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Letting children go wild again

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Louis kept busy doing the steering.

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Tying the canoes up after a day on the water.

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Getting ready for the off after a short portage past the canal lock gates.

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Catherine and Louis enjoy the rewarding view down Loch Ness.

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Louis makes some new paddling friends.

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Thoughts from a family canoeing holiday in Scotland

by Catherine Mack

As I sat on the Caledonian Sleeper train, en route to Fort William to begin a four day family canoeing and wild camping adventure along Scotland’s Great Glen  with Louis, my 11 year old, I reflected on the holiday phases we go through as a family. When they were babies, we overdosed on extended family get togethers. When they were toddlers, we obsessed about ‘family days out’, with far too many trips to castles, craft workshops and wooden playgrounds where the smell of bark mulch always made me feel queasy after a while. By school age, we finally got it right, and just went camping. They ran around all day and slept all night. It was bliss.

Wild Camping in Scotland’s Great Glen

Then glamping hit, and suddenly our old Gelert wasn’t good enough. Real yummy Mummies stay in yurts, you know, where their kids learn bush skills and attend nature workshops. All very cool, until I realised that this isn’t really us.  So when I suggested we go away together, just me and him, to celebrate his leaving primary school, Louis hit the nail on the head. “Can we go wild camping, Mum? I mean, really rough it?”  Yes, yes, and yes, I thought. And then I thought again. “Can I, really? I used to be that woman, but now I’m not sure anymore. No expresso makers on the wood burning stove, no goose down duvet under canvas, no lie-ins while the kids are ‘activitied’ to within an inch of their life?

Lochs and Mountains

But as we packed all our belongings into water tight barrels, rolled them, our tent and provisions  down the Caledonian canal bank into our handsome Canadian style canoe, and paddled our way slowly but surely away from the crowds, I found myself breathing a huge sigh of relief. Because this is living, I thought. I was up front watching where we are going, while Louis steered us skilfully from the rear. All the time following our guides Craig and David, who gauged the family dynamics just perfectly (three families in all). They offered just the right amount of instruction when we did a bum steer, humour when fatigue kicked in, cheers when motivation was needed and praise when a loch was conquered. But they also left us in peace, to savour these rare moments of silence. From time to time I just looked round and smiled at Louis, and he smiled back, revelling in this challenge as he mastered his vessel, or just marvelled at the views of the mountains and lochs all around.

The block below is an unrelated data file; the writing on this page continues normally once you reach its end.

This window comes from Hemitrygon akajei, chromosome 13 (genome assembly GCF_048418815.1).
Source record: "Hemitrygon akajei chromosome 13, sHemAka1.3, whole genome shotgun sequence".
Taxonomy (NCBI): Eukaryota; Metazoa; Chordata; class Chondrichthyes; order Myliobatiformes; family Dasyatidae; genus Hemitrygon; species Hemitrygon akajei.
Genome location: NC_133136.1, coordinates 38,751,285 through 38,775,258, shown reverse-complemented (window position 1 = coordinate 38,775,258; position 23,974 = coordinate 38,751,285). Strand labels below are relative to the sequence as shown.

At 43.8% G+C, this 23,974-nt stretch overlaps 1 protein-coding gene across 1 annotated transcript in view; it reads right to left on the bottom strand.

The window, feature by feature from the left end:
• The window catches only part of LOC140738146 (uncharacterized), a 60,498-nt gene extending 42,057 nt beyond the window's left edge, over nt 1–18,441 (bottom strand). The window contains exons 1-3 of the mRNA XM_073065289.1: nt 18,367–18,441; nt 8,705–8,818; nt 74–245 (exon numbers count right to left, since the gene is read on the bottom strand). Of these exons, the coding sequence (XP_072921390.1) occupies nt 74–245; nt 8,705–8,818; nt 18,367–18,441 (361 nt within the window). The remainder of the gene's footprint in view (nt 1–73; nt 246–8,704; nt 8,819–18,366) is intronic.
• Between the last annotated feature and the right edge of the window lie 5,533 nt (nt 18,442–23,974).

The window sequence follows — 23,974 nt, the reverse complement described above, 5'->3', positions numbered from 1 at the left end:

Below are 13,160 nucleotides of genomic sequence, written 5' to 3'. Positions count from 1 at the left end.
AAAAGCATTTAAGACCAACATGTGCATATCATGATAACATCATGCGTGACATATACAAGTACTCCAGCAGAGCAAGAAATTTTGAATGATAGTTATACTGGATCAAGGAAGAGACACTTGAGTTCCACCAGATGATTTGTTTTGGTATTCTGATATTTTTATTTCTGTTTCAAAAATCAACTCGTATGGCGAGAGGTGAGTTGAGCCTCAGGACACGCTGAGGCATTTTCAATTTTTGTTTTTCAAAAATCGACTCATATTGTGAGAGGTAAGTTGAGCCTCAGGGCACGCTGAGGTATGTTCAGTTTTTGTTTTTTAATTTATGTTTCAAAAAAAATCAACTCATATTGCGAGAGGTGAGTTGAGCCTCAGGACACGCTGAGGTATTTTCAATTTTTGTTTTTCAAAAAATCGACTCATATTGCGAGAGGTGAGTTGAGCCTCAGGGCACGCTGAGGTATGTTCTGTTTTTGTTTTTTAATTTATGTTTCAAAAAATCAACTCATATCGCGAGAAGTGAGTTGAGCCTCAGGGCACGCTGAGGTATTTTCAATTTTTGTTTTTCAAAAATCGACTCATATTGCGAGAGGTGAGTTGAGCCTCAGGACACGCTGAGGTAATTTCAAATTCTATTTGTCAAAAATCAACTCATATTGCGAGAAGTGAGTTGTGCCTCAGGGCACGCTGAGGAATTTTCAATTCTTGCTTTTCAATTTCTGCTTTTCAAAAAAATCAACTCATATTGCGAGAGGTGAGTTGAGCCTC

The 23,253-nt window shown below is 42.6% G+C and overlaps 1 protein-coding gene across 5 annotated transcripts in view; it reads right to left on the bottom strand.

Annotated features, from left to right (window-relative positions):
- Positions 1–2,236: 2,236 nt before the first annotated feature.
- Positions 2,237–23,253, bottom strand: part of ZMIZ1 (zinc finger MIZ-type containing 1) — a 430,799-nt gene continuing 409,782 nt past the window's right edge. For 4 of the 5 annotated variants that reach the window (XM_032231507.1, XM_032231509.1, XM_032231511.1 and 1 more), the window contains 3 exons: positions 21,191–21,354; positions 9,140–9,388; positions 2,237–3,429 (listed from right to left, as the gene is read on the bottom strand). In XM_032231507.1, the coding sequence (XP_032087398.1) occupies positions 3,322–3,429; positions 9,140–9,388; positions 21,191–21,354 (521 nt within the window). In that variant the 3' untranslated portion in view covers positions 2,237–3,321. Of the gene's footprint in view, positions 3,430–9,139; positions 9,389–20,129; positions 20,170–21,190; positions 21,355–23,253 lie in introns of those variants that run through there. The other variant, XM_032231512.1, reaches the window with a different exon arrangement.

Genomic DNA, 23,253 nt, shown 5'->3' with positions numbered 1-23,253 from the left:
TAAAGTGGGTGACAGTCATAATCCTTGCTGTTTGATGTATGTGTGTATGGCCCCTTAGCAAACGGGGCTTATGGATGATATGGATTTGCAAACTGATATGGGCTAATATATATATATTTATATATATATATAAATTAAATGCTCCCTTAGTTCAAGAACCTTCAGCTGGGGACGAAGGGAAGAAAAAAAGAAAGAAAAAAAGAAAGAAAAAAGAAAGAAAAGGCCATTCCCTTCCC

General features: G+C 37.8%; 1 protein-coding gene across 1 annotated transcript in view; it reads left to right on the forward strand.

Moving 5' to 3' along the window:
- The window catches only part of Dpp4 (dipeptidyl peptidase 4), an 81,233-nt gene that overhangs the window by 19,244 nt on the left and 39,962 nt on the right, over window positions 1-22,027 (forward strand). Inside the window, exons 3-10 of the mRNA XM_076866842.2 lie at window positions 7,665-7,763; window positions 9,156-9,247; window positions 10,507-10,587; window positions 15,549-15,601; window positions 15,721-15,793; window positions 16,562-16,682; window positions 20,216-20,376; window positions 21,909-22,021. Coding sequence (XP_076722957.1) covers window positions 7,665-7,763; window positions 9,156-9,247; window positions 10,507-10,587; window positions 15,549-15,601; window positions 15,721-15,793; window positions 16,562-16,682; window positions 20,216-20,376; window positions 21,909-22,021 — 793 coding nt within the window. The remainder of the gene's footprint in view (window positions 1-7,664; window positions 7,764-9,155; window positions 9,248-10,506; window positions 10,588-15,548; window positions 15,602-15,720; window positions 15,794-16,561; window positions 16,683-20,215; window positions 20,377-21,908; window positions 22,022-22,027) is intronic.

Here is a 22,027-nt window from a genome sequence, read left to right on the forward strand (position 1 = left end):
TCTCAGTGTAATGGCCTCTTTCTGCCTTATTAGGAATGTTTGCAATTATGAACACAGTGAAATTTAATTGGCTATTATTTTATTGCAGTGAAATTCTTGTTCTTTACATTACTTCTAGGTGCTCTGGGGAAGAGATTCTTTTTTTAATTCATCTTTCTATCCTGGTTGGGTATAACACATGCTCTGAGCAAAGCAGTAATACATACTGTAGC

Across Scotland by Canoe

Sharing a canoe with my first born all day long for four days was the most precious way to turn this corner from childhood into adolescence together. This was going to be a new journey in his life, and after negotiating locks and portage, getting exhausted when the rain comes in, putting up tents and shelters at the end of a long day, coping with midges, experiencing the joy of canoeing across the wide open lochs through every element Scotland can throw at you, and then diving into its waters at the end of the day, secondary school was going to be a breeze. And holidays? When you discover the wild within again, there is no looking back really.

 

Wilderness Scotland’s thanks to Catherine

Catherine Mack created and runs ethicaltraveller.co.uk a website dedicated to eco-tourism, responsible travel and sustainability. She recently won ‘Best in Responsible Tourism Writing’ in the Virgin Responsible Tourism Awards 2011 and writes regularly for the Irish Times. You can keep up to date with her articles on Twitter @catherinemack



Featured Trip

Family Canoeing in the Great Glen

From £495 - -244 nights

Trip Highlights: Family Canoeing in the Great Glen

  • Canoe as a family through the spectacular Great Glen loch and river system
  • Journey in the company of experienced wilderness canoe guides and develop your paddling skills en route
  • Try to spot the Loch Ness Monster as you paddle down Loch Ness to our finishing point at Urquhart Castle!
  • A great canoe holiday for private family groups

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    1st June — 30th September 2013

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Wilderness Scotland
Inverdruie House
Aviemore
Cairngorms National Park
Scotland, PH22 1QH

Tel: 01479 420020
Tel: 1-866-740-3890
Email: info@wildernessscotland.com

© 2012 Wilderness Scotland

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